Through their esoteric collages – or “nostalgic postcards” – the Greek duo of Frank Moth explore themes centered around the human: depersonalization, derealization, rebirth, revival, insecurity and nostalgia (to name but a few). They link a plethora of subjects from concepts of space and retro-future, to mathematics, architecture and music. In this interview, the artists talk to us about some of the mysteries behind their story and the influence of these themes on their work.
Why the need for the pseudonym and enigma quality – are you hiding, and if so, from what?
We started Frank Moth as a side project, so we wanted to keep it separated from our real life. It was about having a name that sounded real, as an umbrella for our creative endeavors. We are not hiding from anything. We rather wanted to unite the various pieces and different styles of our work under one name.
Reality is very fragile and ever-changing, and even though our works are categorized as surreal, we ourselves do not depend on dreams.
Explain the ideas and things that shaped a young Frank Moth into the digital world?
The main person behind Frank Moth had been creating artwork for quite some time before this name came into existence. The common themes that shaped Frank Moth into the digital world are the ideas of insecurity, depersonalization, derealisation. There’s also an obsession with music, architecture and universal concepts like love and faith.
What does anonymity mean to you and how does it play out in the world of Frank Moth?
Our effort was to keep the focus on the artworks rather than the names. Anonymity is a natural part of this effort. Apart from that, we are naturally shy so there is one more reason to keep things anonymous.
There’s a real esoteric quality to your work – what does that mean to you and how do you express that in the work you create?
We are always concerned about spirituality and we always seek to know more in psychology/psychiatry. This is combined with the idea of unfulfillment and insecurity. You can see it in a very obvious way in our work.
Talk about how you bring the universe/space into your work?
Space has the retro-future feeling we want for many of our works. The 50s and 60s movements where space travel began and people did not know what to expect fascinates and inspires us. This is why we have created many surreal works where people gaze at Earth itself or live on other planets.
Let’s talk about some of the enduring themes present in your work, starting with ‘loss’. Are we indeed lost?
On a funny note, Lost (2004-2010) is our all-time favorite TV show. To answer your question, we are concerned with the perpetual struggle around loss and salvation. The only sure thing is that we live with hope for what’s to come.
Your work heavily features people, but as we noted in your bio they are faceless more often than not – why?
Our collages are absolutely and utterly human-centered, this is an essential element of our work. Most of the times the face is covered up or absent, because that reveals all that we mentioned above (insecurities, fears and more). It shows all unfulfilled wishes and dreams. We also use this method as an element of secretiveness and mystery in clear contradiction with what a face usually shows.
‘Psychic truth’ is an interesting statement. Explain that more: are we all existing on many planes?
No, we do not believe in parallel planes. We believe that each and every one of us lives the best life they could have according to the choices they have made. By psychic truth, we mean the raw, clear and true soul that is not corrupted by lies or egoism and weakness.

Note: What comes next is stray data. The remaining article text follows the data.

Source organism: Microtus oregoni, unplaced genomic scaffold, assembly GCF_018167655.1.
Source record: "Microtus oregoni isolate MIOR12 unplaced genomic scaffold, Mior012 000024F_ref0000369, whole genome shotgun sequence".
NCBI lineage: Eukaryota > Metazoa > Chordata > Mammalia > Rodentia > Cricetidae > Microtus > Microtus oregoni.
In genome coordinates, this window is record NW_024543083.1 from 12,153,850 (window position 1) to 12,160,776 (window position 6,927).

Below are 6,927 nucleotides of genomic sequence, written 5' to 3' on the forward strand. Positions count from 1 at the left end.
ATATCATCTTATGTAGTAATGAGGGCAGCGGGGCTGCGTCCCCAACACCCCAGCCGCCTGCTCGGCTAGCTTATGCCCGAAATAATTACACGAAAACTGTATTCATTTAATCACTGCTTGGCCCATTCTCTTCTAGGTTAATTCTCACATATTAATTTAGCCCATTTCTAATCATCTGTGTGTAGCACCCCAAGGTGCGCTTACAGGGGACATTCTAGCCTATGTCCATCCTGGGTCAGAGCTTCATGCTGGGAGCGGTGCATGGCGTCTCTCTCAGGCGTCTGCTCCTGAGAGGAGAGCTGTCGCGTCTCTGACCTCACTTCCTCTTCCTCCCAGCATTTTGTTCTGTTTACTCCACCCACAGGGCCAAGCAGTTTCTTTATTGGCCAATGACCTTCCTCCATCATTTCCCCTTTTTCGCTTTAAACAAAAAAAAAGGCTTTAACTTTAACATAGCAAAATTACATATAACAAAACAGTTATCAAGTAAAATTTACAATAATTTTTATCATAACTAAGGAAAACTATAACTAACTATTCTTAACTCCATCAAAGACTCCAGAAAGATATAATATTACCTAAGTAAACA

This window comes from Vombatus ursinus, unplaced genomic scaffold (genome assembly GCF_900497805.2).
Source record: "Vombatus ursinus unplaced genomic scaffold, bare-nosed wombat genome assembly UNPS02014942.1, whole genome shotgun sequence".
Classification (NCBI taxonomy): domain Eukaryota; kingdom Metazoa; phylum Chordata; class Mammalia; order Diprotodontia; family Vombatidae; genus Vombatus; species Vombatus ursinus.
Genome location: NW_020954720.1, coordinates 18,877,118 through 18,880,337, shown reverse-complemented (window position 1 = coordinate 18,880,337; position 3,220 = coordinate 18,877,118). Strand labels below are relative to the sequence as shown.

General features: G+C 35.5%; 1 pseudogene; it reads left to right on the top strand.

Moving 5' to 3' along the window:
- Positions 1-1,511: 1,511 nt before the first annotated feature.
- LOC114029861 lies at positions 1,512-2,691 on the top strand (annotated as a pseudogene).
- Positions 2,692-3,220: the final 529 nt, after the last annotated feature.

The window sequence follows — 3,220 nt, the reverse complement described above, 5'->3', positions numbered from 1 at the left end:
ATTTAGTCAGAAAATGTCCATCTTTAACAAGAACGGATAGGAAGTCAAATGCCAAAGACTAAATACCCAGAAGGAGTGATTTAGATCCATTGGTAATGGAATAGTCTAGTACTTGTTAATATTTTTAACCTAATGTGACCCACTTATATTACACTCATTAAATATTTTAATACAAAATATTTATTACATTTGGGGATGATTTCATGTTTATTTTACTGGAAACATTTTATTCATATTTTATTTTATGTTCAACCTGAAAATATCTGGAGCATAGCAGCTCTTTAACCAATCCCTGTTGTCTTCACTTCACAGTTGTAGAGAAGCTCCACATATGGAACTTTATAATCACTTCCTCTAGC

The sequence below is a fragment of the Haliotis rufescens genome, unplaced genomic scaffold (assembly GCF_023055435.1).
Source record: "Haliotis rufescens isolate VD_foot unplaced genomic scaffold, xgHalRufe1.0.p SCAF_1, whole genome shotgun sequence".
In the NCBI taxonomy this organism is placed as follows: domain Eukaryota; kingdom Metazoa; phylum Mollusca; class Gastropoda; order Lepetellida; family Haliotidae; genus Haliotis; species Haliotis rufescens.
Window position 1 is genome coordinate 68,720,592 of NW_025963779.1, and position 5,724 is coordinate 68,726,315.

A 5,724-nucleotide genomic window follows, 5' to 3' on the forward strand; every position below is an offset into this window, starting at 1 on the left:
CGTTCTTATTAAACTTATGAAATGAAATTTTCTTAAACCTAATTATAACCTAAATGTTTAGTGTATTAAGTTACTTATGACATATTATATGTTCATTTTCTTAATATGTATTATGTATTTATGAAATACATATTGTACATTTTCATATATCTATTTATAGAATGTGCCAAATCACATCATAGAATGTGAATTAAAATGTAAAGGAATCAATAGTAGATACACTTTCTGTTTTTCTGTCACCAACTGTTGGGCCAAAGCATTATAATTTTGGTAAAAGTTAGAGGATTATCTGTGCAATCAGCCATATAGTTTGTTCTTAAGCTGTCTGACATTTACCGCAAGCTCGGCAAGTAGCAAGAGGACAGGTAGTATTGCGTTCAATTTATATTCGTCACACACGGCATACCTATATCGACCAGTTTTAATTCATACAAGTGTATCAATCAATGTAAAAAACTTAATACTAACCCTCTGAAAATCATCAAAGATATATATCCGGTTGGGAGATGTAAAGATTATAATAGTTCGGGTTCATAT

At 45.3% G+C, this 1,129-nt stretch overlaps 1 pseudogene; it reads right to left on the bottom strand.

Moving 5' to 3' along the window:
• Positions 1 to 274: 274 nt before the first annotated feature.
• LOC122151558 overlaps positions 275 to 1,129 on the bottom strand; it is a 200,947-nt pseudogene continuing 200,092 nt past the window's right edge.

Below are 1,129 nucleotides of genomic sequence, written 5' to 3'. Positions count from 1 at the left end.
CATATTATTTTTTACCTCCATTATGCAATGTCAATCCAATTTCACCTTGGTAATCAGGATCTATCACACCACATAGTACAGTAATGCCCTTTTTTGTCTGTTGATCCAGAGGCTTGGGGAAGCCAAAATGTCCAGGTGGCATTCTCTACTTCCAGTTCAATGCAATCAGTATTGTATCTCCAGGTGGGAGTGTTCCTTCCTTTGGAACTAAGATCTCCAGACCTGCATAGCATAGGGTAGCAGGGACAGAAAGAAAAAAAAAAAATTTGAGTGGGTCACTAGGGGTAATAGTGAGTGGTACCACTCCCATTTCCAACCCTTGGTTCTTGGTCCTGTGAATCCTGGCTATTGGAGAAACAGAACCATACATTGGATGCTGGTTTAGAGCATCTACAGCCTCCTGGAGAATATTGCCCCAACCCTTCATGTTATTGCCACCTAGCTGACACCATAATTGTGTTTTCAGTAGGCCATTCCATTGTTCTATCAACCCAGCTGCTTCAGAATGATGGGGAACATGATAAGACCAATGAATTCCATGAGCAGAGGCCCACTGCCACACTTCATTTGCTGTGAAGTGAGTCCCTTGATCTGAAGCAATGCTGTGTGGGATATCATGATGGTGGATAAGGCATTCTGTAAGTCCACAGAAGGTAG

On dreams and reality – where does Frank Moth exist and where does ‘he’ like to reside?
If you consider what we have said about our life, we in fact live in an absolute reality, and so does Frank Moth. Reality is very fragile and ever-changing, and even though our works are categorized as surreal, we ourselves do not depend on dreams.
The ‘failure of man to define and refine happiness today’ is an interesting idea. Do you think that as a world we have become less happy?
Yes, a hundred percent. Especially in the last few years, and even more so in our country that is in the middle of a social-economic crisis. People have lost their way to find happiness. Peope tend to connect and define happiness within the material world.
On maths/geometry and freedom – how do you depict that in your work?
Maths and geometry are used widely in our works, in several kinds of schematics and algorithms. First of all, we like how they look on the artworks. We think it brings a beautiful balance between the surreal elements and the people within the collages.
Past, present and future seem significant in your work – talk to us about how you explore that in your work?
The phrase we use to describe our work is “Nostalgic postcards from the future”. We essentially try to show a combination of the future adorned with intense elements from the past. It’s about showing something that has not come yet, but looks so familiar-just like a photo from the past.
We love the colors you use in your work . Can you discuss that and how they interplay to create the impact you want?
Our palette is specific because we feel we can get the vintage feeling we want naturally. However, the interpretation of the colors and combinations is subjective. For some people there is a big impact, but others may not think so.
Are there any films or books that are constant reference points for your work?
We love all the classics, like 1984 (1949) by George Orwell, but we also love the wonderful Penguin Books and Bell Books. As for films, we are big fans of Stanley Kubrick, Wes Anderson and Theodoros Angelopoulos. There is such a prominent retro atmosphere in their films that is pure inspiration.